Allison will be first four-term sheriff in Pearl River County

Published 7:00 am Friday, November 8, 2019

Pearl River County Sheriff David Allison will be the first four-term sheriff in the county after being re-elected in Tuesday’s general election.

“I’ve always been a believer that records are just set to be broken—so the record’s not that touching to me, but it’s an honor for them to put their faith in me to be able to serve four terms. I don’t take that lightly,” Allison said.

In his 12 years as sheriff, both the community’s expectation of law enforcement and the kind of crimes committed within the county have changed, he said.

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“With the way the county’s grown, a lot of neighbors don’t know neighbors, so they’re not watching and policing their own communities like they did in the past,” Allison said.

Community members now expect more from their law enforcement agencies than in the past, Allison said, and the department is trying to respond to changes in the community. One of the ways they are doing that is by engaging in continuing education by attending additional training or classes. Attendance to those sessions includes the department’s management staff, including the sheriff, who all attend classes and conferences year round to ensure they are educated, Allison said.

Staying on top of drug crimes by being visible on patrol and proactively investigating suspicious vehicles will be a priority for Allison in his next term, he said. The major crime in the county is drug related, Allison said, and crimes like theft and break-ins are often related to drug use.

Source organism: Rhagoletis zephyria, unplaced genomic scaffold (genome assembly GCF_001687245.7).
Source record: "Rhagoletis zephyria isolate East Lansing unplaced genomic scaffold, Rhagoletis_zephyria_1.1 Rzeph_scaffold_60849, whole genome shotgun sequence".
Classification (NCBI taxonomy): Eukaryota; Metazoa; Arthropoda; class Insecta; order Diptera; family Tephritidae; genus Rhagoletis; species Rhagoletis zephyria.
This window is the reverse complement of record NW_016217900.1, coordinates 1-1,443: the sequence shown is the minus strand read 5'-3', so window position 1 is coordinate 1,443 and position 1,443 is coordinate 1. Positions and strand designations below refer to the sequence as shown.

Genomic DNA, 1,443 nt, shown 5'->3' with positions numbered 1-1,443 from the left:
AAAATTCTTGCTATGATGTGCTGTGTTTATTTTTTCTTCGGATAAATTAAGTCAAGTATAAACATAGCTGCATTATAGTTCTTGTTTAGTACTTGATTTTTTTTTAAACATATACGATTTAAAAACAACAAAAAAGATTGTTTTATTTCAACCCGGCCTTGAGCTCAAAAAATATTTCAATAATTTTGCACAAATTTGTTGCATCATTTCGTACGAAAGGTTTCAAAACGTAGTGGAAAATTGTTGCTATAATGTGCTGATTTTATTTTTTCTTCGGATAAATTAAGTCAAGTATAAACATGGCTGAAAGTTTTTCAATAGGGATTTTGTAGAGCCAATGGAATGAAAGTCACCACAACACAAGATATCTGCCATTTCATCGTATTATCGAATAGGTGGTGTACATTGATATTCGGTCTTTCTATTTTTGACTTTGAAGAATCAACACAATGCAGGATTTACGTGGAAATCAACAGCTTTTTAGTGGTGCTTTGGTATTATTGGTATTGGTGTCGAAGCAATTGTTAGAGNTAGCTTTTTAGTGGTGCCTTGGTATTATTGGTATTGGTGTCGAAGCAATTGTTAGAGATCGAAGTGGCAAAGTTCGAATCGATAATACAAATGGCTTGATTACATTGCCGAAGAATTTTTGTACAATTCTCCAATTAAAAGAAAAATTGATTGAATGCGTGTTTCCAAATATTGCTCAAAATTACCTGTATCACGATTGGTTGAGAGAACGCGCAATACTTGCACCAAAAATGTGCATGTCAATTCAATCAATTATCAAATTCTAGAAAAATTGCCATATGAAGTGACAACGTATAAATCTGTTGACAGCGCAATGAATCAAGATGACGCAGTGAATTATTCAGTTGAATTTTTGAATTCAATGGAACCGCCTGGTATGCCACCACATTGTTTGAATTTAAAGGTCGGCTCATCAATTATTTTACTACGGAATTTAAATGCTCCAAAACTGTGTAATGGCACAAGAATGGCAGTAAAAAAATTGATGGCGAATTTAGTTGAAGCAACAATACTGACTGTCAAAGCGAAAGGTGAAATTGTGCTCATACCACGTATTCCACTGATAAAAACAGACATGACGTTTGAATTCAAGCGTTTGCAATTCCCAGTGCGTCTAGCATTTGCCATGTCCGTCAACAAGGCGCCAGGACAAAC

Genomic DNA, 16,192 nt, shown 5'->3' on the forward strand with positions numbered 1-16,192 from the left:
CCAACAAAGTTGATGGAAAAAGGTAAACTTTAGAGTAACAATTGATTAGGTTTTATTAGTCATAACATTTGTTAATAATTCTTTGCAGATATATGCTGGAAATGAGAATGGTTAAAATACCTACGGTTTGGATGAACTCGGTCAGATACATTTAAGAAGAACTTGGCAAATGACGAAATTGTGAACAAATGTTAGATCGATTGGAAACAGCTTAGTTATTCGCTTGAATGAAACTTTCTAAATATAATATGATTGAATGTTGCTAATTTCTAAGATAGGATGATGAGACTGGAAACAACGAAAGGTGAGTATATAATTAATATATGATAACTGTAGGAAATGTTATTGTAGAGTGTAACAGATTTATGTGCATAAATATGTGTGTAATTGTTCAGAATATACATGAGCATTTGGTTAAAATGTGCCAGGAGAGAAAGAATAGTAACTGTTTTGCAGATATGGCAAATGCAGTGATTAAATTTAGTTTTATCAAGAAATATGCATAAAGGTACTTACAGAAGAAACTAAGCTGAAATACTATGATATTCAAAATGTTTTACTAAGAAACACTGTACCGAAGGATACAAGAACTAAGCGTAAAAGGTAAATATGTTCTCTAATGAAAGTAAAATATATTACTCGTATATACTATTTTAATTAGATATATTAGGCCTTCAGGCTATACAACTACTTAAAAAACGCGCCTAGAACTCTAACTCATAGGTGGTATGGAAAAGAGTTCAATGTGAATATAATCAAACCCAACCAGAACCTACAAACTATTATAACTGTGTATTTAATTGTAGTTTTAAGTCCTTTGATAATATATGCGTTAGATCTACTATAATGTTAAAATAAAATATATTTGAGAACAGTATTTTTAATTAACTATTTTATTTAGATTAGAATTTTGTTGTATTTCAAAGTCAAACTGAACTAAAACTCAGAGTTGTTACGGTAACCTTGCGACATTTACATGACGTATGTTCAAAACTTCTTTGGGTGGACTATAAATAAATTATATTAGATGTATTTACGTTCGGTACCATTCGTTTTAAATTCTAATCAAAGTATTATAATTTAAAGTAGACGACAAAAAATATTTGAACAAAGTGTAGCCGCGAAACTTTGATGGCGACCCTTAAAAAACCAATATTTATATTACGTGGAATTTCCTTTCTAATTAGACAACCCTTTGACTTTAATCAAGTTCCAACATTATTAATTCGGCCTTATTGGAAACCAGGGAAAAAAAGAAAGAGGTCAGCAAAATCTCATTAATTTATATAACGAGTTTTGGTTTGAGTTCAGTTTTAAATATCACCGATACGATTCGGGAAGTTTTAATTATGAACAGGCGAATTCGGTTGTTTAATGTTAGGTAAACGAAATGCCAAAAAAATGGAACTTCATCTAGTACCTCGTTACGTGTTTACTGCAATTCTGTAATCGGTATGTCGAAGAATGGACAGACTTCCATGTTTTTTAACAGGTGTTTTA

The biggest concerns Allison has regarding his department are the safety of deputies and the recruiting and retaining deputies and corrections officers.

“Not only for the sheriff’s department here, but for law enforcement across the country, it’s almost like if you wear a badge it’s a target, so that concerns me,” Allison said. “We already see the decline of people wanting to be police officers or sheriff’s deputies, so that concerns me for the future of all law enforcement.”

The department has had some issues with deputies leaving the county for higher paying jobs in other areas, he said, but has been able to stay well staffed in corrections. The Board of Supervisors approved moving $100,000 from the county jail budget to the department’s administration budget in September, according to previous coverage. The jail was able to eliminate two staff positions this year, and the money saved will be used to give raises to sheriff department and county jail staff, according to previous coverage.

Allison said he plans to request funding for deputy raises from the Board of Supervisors again next year. Allison said the county needs more deputies, but in order to hire more deputies the county would need more funds.

“What we really need in this county is industry to come in here to give a better tax base, so the county has more money to operate,” he said. “I think the Board of Supervisors does a good job managing the money that the county has, but we don’t have enough money to fund everybody.”

Allison’s next four-year term will begin on the first Monday in January.